It’s called “Eroom’s Law” (which is Moore’s Law, but backwards).
Eroom’s law is the observation that drug discovery is becoming slower and more expensive over time, despite improvements in technology (such as high-throughput screening, biotechnology, combinatorial chemistry, and computational drug design), a trend first observed in the 1980s.
To make matters worse, the high costs associated with the higher number of prescriptions can lead to unfortunate results for patients…
In order to reduce costs, they won’t follow their doctor prescribed regimen (called “non-adherence”), which often worsens health outcomes and increases the likelihood of additional – and expensive – hospitalization.
If this trend continues, it likely means more people will be on more medication, at higher costs, for longer.
And the economic toll it’s taking on this country is devastating.
People are living longer, and living sicker… And the rising costs are driving Medicare into insolvency!
Under the intermediate assumptions, the assets of the HI trust fund would steadily decrease as a percentage of annual expenditures throughout the short-range projection period, as illustrated in figure II.E1. The ratio declines until the fund is depleted in 2026, the same date as projected last year.
To avoid sounding alarmist, the Medicare Board of Trustees has been projecting insolvency dates since 1970, and we’ve been able to continue to push the projected insolvency date…
However, the implications are clear. This situation is not sustainable.
As Medicare grows relative to GDP, it will necessarily create some combination of crowding out of other government expenditures, rising taxes, and increasing debt.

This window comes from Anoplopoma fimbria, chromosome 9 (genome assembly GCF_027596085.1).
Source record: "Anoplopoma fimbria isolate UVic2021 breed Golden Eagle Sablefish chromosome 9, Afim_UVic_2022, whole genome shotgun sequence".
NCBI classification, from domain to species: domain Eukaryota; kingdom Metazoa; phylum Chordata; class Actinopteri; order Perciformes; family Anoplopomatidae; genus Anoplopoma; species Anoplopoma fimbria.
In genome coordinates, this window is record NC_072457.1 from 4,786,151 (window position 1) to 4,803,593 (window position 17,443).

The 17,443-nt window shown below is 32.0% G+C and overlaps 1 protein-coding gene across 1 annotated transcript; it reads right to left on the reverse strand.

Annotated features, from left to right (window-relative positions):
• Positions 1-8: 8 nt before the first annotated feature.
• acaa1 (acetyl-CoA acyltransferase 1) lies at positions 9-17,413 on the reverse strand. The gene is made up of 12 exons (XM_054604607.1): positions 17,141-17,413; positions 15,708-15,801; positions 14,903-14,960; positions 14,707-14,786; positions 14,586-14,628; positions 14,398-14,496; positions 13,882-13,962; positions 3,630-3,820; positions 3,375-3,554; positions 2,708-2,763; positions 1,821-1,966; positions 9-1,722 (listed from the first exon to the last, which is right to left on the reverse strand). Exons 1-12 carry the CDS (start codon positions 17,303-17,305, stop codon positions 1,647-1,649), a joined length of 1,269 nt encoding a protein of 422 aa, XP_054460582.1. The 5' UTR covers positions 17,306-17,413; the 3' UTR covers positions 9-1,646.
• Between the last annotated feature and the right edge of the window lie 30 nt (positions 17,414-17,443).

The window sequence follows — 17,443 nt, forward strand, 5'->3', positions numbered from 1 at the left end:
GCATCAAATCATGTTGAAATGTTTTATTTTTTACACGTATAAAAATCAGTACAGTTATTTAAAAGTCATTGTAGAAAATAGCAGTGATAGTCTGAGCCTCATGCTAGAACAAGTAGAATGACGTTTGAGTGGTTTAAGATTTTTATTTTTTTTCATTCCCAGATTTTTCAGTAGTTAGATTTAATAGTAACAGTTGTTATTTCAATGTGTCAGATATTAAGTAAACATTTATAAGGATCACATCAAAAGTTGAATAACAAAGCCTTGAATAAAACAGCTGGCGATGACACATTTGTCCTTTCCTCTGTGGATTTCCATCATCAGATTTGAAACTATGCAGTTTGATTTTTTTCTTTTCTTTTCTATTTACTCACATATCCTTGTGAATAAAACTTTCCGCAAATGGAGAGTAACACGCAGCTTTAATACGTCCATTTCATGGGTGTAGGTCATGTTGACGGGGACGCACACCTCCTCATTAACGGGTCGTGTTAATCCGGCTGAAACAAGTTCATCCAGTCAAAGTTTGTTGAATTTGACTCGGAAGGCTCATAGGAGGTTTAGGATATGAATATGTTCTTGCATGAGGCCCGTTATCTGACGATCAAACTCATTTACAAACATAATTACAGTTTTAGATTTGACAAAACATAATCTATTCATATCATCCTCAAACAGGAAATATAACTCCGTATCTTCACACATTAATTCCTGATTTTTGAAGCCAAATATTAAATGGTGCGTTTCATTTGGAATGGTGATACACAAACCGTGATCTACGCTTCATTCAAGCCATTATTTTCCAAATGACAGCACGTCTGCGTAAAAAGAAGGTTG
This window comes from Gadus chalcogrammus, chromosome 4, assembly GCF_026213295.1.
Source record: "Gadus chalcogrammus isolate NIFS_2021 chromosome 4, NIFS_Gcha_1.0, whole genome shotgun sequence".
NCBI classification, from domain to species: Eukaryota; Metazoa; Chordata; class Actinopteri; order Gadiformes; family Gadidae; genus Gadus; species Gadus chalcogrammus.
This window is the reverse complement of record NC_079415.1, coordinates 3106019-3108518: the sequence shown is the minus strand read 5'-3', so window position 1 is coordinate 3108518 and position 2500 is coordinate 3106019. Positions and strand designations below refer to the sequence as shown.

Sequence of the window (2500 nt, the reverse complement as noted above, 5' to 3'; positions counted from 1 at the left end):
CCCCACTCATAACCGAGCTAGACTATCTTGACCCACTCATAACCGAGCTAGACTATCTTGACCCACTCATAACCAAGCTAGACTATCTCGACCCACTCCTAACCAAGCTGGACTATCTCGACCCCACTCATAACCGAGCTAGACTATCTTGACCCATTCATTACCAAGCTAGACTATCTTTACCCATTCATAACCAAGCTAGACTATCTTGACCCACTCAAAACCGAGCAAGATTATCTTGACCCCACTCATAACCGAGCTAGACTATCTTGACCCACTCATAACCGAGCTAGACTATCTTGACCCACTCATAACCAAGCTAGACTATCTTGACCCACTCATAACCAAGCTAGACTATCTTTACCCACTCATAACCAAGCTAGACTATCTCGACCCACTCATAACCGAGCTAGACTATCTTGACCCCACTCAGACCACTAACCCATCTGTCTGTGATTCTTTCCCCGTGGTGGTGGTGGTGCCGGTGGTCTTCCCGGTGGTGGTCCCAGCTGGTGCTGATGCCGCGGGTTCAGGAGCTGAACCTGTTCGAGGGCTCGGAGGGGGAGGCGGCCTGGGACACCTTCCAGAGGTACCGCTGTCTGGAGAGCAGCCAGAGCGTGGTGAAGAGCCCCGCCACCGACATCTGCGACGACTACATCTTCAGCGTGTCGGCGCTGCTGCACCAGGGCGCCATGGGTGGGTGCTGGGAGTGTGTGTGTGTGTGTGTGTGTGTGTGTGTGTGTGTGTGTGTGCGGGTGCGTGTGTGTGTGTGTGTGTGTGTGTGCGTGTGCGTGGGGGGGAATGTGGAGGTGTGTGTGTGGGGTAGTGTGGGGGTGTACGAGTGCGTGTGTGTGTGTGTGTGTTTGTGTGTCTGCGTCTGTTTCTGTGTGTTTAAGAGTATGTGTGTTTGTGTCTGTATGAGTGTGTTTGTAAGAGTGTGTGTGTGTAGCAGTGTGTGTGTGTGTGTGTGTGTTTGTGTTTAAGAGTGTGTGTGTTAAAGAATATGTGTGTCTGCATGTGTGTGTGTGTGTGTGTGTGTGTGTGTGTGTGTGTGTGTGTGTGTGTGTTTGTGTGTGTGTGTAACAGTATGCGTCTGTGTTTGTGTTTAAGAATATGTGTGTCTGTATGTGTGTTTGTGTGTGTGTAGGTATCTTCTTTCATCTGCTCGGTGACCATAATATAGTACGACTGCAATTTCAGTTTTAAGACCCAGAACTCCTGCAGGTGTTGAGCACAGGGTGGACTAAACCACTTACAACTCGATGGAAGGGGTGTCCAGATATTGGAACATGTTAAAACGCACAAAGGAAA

At some point higher taxes will slow the economy and more debt will lead to higher interest rates, resulting in a vicious cycle of slower economic growth, exploding government debt, and perhaps even government default.
If we don’t do something to get control of chronic disease related expenses, it will not only speed up the likely chance of the Medicare Trust being depleted…
But will continue to deepen the already massive Federal Deficit.
However, Medicare is a “sacred cow” in America. Making budget cuts – or reducing coverage – would be potentially devastating for the tens of millions of people who rely on Medicare for their healthcare.
Which brings us to the $42 trillion question…
How can we make a huge – and ideally immediate – change in the health conditions of tens of million people on Medicare and reduce costs?
We must innovate!
And as investors who are looking to get a piece of the action… it means looking at things with open eyes, skeptical minds, compassionate hearts, and plenty of due diligence!
Any company can claim they’ve got an innovative solution that could “lower costs and improve patient outcomes”…
But there’s a lot of “tech bros” playing healthcare right now who simply aren’t prepared to deal with the difficulties of a heavily regulated industry.
Rather, the big winners are going to be those that combine new technologies with the backing of experienced medical teams and the technical expertise to navigate red tape.
For investors like us, these are the companies we should be on the lookout for.
Jake Hoffberg – Publisher